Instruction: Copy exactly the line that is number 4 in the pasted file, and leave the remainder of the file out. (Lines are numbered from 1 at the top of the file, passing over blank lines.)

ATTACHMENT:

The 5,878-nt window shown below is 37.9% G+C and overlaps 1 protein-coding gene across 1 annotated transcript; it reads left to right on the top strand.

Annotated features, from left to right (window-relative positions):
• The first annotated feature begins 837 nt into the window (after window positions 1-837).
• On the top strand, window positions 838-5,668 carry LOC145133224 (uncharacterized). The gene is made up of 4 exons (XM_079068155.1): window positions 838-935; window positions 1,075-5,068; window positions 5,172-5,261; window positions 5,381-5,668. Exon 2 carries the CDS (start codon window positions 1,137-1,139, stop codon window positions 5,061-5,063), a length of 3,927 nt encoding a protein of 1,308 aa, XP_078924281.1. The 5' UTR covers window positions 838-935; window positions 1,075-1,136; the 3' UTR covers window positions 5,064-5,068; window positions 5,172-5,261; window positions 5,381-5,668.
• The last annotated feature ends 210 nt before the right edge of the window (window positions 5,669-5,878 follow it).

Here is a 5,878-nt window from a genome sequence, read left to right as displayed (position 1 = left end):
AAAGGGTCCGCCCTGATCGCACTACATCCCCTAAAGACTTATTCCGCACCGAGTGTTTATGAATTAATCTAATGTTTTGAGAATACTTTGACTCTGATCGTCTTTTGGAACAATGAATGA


• On the top strand, window positions 838-5,668 carry LOC145133224 (uncharacterized). The gene is made up of 4 exons (XM_079068155.1): window positions 838-935; window positions 1,075-5,068; window positions 5,172-5,261; window positions 5,381-5,668. Exon 2 carries the CDS (start codon window positions 1,137-1,139, stop codon window positions 5,061-5,063), a length of 3,927 nt encoding a protein of 1,308 aa, XP_078924281.1. The 5' UTR covers window positions 838-935; window positions 1,075-1,136; the 3' UTR covers window positions 5,064-5,068; window positions 5,172-5,261; window positions 5,381-5,668.